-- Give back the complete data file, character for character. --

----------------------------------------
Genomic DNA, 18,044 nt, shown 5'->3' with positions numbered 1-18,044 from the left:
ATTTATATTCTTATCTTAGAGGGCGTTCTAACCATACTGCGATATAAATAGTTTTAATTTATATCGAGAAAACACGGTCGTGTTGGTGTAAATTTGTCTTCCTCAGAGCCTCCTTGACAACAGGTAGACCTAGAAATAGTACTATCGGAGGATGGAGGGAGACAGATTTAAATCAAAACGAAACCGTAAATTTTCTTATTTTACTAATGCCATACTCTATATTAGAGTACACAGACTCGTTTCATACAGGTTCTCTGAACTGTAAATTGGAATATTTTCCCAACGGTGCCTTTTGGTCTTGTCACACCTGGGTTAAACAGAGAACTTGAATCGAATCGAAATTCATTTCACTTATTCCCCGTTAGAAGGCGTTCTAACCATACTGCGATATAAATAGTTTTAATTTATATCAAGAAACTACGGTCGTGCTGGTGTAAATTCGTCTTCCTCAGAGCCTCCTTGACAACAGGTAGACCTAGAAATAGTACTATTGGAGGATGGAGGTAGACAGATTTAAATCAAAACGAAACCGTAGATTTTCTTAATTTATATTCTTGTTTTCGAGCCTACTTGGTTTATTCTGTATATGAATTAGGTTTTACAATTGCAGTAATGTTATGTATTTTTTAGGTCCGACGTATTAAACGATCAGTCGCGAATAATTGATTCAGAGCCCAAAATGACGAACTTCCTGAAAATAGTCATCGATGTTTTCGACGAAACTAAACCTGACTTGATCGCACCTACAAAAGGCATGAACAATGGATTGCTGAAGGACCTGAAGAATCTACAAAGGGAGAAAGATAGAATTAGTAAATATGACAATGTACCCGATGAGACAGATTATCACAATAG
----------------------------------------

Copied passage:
Genomic DNA, 18,044 nt, shown 5'->3' with positions numbered 1-18,044 from the left:
ATTTATATTCTTATCTTAGAGGGCGTTCTAACCATACTGCGATATAAATAGTTTTAATTTATATCGAGAAAACACGGTCGTGTTGGTGTAAATTTGTCTTCCTCAGAGCCTCCTTGACAACAGGTAGACCTAGAAATAGTACTATCGGAGGATGGAGGGAGACAGATTTAAATCAAAACGAAACCGTAAATTTTCTTATTTTACTAATGCCATACTCTATATTAGAGTACACAGACTCGTTTCATACAGGTTCTCTGAACTGTAAATTGGAATATTTTCCCAACGGTGCCTTTTGGTCTTGTCACACCTGGGTTAAACAGAGAACTTGAATCGAATCGAAATTCATTTCACTTATTCCCCGTTAGAAGGCGTTCTAACCATACTGCGATATAAATAGTTTTAATTTATATCAAGAAACTACGGTCGTGCTGGTGTAAATTCGTCTTCCTCAGAGCCTCCTTGACAACAGGTAGACCTAGAAATAGTACTATTGGAGGATGGAGGTAGACAGATTTAAATCAAAACGAAACCGTAGATTTTCTTAATTTATATTCTTGTTTTCGAGCCTACTTGGTTTATTCTGTATATGAATTAGGTTTTACAATTGCAGTAATGTTATGTATTTTTTAGGTCCGACGTATTAAACGATCAGTCGCGAATAATTGATTCAGAGCCCAAAATGACGAACTTCCTGAAAATAGTCATCGATGTTTTCGACGAAACTAAACCTGACTTGATCGCACCTACAAAAGGCATGAACAATGGATTGCTGAAGGACCTGAAGAATCTACAAAGGGAGAAAGATAGAATTAGTAAATATGACAATGTACCCGATGAGACAGATTATCACAATAG